This is a snapshot of an early working draft and has therefore been superseded by the HTML standard.
This document will not be further updated.
This section only applies to user agents, data mining tools, and conformance checkers.
The rules for parsing XML documents (and thus XHTML documents) into DOM trees are covered by the XML and Namespaces in XML specifications, and are out of scope of this specification. [XML] [XMLNS]
For HTML documents, user agents must use the parsing rules described in this section to generate the DOM trees. Together, these rules define what is referred to as the HTML parser.
While the HTML form of HTML5 bears a close resemblance to SGML and XML, it is a separate language with its own parsing rules.
Some earlier versions of HTML (in particular from HTML2 to HTML4) were based on SGML and used SGML parsing rules. However, few (if any) web browsers ever implemented true SGML parsing for HTML documents; the only user agents to strictly handle HTML as an SGML application have historically been validators. The resulting confusion — with validators claiming documents to have one representation while widely deployed Web browsers interoperably implemented a different representation — has wasted decades of productivity. This version of HTML thus returns to a non-SGML basis.
Authors interested in using SGML tools in their authoring pipeline are encouraged to use XML tools and the XML serialisation of HTML5.
This specification defines the parsing rules for HTML documents, whether they are syntactically valid or not. Certain points in the parsing algorithm are said to be parse errors. The error handling for parse errors is well-defined: user agents must either act as described below when encountering such problems, or must abort processing at the first error that they encounter for which they do not wish to apply the rules described below.
Conformance checkers must report at least one parse error condition to the user if one or more parse error conditions exist in the document and must not report parse error conditions if none exist in the document. Conformance checkers may report more than one parse error condition if more than one parse error conditions exist in the document. Conformance checkers are not required to recover from parse errors.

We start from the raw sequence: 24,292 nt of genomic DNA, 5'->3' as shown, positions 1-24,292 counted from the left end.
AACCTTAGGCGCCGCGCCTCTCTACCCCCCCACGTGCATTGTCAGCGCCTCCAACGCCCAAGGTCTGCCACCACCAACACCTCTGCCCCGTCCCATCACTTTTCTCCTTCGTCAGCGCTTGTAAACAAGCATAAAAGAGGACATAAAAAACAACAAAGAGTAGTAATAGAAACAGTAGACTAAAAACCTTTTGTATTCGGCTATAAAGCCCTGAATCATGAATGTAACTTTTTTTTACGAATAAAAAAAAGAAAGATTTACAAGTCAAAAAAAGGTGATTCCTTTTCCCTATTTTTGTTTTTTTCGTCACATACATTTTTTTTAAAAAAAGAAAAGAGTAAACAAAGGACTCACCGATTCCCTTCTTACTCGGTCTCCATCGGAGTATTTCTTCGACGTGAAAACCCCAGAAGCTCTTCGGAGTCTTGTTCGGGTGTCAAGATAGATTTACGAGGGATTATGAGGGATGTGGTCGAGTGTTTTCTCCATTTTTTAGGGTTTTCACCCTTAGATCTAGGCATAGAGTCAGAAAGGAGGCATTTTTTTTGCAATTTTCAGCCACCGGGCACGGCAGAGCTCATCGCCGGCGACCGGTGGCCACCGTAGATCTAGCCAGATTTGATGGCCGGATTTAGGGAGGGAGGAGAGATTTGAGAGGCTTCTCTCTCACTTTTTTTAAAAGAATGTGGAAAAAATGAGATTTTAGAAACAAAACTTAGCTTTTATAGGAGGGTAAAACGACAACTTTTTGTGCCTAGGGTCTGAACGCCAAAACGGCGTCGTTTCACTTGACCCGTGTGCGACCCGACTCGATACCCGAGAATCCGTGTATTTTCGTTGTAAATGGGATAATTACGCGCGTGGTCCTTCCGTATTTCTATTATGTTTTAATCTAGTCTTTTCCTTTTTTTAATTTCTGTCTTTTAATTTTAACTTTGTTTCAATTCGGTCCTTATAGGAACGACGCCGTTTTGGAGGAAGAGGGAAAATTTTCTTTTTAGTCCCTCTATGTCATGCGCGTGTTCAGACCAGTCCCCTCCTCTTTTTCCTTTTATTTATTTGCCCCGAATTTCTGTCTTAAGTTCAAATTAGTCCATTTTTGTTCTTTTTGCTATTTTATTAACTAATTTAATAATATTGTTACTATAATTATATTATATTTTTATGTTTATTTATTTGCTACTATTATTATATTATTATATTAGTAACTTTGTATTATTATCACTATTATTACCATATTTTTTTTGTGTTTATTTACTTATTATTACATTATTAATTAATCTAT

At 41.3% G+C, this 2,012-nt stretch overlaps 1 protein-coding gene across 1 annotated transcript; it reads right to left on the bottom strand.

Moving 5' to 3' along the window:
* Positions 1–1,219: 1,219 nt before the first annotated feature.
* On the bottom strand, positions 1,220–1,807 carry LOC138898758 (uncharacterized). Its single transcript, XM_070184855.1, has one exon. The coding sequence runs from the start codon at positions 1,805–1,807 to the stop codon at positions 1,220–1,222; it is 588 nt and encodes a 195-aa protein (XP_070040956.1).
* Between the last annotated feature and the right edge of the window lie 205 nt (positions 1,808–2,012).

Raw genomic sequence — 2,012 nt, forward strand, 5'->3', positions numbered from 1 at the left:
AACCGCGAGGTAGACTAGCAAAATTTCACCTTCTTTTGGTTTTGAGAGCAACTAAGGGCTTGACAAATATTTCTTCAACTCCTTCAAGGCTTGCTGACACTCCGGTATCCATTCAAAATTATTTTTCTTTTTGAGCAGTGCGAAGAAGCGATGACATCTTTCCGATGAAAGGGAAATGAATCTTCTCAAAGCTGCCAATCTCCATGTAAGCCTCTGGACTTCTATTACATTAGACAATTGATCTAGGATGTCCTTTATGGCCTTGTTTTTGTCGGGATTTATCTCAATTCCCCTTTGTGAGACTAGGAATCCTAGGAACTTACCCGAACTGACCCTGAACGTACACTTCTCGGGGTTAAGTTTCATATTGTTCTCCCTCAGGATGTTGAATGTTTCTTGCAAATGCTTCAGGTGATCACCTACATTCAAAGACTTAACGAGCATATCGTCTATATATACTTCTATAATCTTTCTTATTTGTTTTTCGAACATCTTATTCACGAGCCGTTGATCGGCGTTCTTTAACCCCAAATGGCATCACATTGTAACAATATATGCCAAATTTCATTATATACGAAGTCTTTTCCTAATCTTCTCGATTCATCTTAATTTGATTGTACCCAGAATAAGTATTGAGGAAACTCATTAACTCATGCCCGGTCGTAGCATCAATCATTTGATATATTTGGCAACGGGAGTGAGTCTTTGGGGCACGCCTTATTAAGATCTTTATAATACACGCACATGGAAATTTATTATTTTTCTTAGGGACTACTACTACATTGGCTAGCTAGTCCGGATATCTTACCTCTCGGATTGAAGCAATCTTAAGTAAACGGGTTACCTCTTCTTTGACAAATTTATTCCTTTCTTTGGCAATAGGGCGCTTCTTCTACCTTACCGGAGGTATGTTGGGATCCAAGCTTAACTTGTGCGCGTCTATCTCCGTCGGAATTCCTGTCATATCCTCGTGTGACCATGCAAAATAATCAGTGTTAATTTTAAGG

Parse errors are only errors with the syntax of HTML. In addition to checking for parse errors, conformance checkers will also verify that the document obeys all the other conformance requirements described in this specification.
The input to the HTML parsing process consists of a stream of Unicode
characters, which is passed through a tokenisation stage (lexical analysis) followed
by a tree construction stage (semantic
analysis). The output is a
Implementations that do not support
scripting do not have to actually create a DOM
object, but the DOM tree in such cases is still used as the model for the
rest of the specification.
In the common case, the data handled by the tokenisation stage comes
from the network, but it can also come from script, e.g. using the
There is only one set of state for the tokeniser stage and the tree construction stage, but the tree construction stage is reentrant, meaning that while the tree construction stage is handling one token, the tokeniser might be resumed, causing further tokens to be emitted and processed before the first token's processing is complete.
In the following example, the tree construction stage will be called upon to handle a "p" start tag token while handling the "script" start tag token:
... <script> document.write('<p>'); </script> ...
The stream of Unicode characters that consists the input to the tokenisation stage will be initially seen by the user agent as a stream of bytes (typically coming over the network or from the local file system). The bytes encode the actual characters according to a particular character encoding, which the user agent must use to decode the bytes into characters.
For XML documents, the algorithm user agents must use to determine the character encoding is given by the XML specification. This section does not apply to XML documents. [XML]
In some cases, it might be impractical to unambiguously determine the encoding before parsing the document. Because of this, this specification provides for a two-pass mechanism with an optional pre-scan. Implementations are allowed, as described below, to apply a simplified parsing algorithm to whatever bytes they have available before beginning to parse the document. Then, the real parser is started, using a tentative encoding derived from this pre-parse and other out-of-band metadata. If, while the document is being loaded, the user agent discovers an encoding declaration that conflicts with this information, then the parser can get reinvoked to perform a parse of the document with the real encoding.